Many of these items are on reserve at I D Weeks
At the end of each part of the course (parts 7-11), students will submit short answers based on lectures and readings in the textbook to the respective study questions. Each summary should have about one generous paragraph to answer each question. E-mail these to the instructor by the first Friday following the completion of each part of the course, unless otherwise announced.
Each student must have an internet account and a home page on the World Wide Web. Go to Computing Services Help Desk to establish a user account if you do not have one. Be sure to ask for an account on the Sun/Unix system. Students who join this course at semester break will have to create their home pages immediately. Go to "Creating a Home Page" and InTEC's guide to publishing on the Web to learn how to write a home page.
The instructor has set three problems based on the books. Each student will write short papers (5-10 pp) addressing the problems, and join a small group to discuss the problem after completing each paper. Students will be assigned to one of two groups at the beginning of the term. The papers will conform to Chicago style and include title page and bibliography: see K L Turabian, A Manual for Writers of Term Papers, Theses, and Dissertations, 6th ed (Chicago: Univ of Chicago Press, 1993), or The Chicago Manual of Style, 14th ed (Chicago: Univ of Chicago Press, 1993). The title page will indicate the appropriate discussion session. Students should begin by defining a specific historical problem relevant to the assigned texts and proceed by solving that problem, arguing closely and carefully from the texts. Those students new to this course in particular should consult closely with the instructor as they develop their topics.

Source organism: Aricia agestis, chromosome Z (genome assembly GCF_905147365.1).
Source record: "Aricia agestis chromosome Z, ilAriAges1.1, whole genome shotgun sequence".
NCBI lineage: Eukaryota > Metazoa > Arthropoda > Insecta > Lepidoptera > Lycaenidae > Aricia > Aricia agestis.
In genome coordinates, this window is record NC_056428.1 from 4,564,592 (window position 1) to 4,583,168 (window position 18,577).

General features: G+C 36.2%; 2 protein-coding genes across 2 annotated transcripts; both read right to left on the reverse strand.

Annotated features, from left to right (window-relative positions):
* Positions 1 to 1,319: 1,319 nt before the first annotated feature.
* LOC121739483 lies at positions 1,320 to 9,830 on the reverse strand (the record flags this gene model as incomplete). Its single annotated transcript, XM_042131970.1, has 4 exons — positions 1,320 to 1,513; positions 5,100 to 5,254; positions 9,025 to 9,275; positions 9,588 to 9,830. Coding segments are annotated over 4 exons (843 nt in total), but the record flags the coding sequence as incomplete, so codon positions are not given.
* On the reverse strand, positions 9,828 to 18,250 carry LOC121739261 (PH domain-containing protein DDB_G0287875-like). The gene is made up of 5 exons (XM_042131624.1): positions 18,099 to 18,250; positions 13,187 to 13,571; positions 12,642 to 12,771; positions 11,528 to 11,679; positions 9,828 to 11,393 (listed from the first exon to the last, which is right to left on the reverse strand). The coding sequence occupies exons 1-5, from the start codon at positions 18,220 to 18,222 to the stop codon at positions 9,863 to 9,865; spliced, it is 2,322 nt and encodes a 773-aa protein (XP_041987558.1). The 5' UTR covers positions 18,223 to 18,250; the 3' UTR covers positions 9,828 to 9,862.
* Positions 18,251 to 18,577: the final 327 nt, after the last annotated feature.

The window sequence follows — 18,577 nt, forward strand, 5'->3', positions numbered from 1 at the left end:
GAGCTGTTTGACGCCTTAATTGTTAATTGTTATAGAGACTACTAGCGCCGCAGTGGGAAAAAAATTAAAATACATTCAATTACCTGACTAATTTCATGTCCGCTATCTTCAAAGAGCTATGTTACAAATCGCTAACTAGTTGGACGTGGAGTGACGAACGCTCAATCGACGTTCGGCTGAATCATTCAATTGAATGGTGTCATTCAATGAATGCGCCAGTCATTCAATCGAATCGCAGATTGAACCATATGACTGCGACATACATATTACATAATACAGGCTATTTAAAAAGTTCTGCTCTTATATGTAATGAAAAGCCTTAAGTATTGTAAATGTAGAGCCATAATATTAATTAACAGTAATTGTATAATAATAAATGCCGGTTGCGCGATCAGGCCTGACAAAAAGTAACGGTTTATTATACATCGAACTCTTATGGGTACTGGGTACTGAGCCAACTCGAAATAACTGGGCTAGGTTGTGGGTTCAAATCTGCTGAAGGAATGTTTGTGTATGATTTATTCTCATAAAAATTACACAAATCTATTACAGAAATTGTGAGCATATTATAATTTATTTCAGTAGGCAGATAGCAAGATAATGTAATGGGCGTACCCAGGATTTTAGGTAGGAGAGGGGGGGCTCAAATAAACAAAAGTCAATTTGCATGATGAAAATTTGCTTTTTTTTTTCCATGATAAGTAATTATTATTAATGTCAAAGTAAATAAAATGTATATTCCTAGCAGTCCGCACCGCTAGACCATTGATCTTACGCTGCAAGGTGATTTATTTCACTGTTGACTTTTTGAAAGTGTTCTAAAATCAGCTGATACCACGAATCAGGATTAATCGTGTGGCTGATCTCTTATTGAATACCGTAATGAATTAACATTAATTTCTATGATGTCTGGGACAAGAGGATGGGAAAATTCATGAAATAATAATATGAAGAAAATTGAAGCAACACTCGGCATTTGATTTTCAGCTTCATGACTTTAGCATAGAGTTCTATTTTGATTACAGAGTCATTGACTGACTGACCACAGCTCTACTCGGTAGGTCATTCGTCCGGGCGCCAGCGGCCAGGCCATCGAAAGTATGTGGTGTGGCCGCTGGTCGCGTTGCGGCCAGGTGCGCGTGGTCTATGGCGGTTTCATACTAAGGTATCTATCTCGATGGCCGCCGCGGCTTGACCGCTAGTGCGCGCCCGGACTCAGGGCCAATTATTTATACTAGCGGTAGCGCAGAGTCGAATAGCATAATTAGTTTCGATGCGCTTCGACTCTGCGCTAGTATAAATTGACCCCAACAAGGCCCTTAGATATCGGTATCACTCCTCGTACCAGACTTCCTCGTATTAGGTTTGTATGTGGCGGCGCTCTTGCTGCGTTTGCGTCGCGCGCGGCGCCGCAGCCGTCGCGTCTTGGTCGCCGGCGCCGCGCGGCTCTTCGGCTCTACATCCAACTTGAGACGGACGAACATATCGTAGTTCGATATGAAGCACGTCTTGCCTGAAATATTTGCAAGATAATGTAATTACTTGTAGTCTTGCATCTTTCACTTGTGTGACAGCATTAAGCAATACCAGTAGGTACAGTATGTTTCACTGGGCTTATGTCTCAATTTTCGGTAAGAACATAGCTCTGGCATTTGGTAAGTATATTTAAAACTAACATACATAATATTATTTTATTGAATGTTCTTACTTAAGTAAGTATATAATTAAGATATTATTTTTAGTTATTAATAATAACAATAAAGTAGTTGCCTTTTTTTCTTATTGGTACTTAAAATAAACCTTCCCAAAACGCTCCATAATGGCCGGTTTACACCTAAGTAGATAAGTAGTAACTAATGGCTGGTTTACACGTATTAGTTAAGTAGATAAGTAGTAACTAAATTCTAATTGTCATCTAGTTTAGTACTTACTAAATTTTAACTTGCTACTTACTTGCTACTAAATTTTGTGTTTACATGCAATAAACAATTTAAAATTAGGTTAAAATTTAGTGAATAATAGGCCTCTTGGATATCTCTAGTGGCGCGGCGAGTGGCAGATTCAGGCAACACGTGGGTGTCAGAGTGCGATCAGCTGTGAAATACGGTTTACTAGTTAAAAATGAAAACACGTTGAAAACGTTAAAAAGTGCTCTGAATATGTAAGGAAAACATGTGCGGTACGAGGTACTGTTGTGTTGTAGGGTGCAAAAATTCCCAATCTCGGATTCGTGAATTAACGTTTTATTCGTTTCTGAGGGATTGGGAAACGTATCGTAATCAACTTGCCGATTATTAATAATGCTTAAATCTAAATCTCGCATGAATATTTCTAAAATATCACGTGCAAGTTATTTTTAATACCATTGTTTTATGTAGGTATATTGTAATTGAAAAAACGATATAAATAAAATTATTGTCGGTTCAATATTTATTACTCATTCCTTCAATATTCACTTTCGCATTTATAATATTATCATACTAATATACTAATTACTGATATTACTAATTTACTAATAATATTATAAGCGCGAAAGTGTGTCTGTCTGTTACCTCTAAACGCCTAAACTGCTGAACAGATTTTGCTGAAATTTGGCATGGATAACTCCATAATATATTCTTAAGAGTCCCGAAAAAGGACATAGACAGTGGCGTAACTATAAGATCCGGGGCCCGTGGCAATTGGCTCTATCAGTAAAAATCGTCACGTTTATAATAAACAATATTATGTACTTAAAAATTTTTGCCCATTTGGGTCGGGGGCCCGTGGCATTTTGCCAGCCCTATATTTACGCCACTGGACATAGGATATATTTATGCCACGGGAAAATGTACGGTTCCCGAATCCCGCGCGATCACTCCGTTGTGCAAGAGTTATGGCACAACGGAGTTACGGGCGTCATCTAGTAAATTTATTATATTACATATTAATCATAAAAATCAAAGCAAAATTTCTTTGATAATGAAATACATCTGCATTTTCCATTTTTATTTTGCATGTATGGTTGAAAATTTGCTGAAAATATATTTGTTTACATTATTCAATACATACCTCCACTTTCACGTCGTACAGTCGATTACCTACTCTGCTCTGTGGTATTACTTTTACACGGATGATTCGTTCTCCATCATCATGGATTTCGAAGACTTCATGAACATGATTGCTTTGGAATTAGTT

A major concern will be the investigation of the ways people in Western Civilization have understood that art and experience to relate to each other: how does the one depend on, grow out of, and complement the other? The Greeks first engaged this question and developed ways of living that derive profoundly from aesthetic experience. Therefore in the first semester students Pollitt's Art and Experience in Classical Greece as they prepared their written work. Henry Adams investigated the cultural history of high medieval France in similar ways in his Mont-Ste-Michel and Chartres, and Meiss, more narrowly, late medieval Italy with Painting in Florence and Siena after the Black Death. Each project last semester built on the preceding; this process will continue in the spring semester. Now Clark's book Farewell to an Idea forms the starting point for each of the projects as the students investigate with him the character of Modernity and ways of thinking about it, perceiving it, and representing it.
Papers are due in the History office (207 East Hall) by 4:00 PM on the scheduled days; discussions follow accordingly at the Honors Lounge in Old Main. Papers submitted on time may be rewritten for a higher grade. Papers submitted after the first discussion following the due date will be penalized by ten points, and an additional ten points every twenty-four hours thereafter.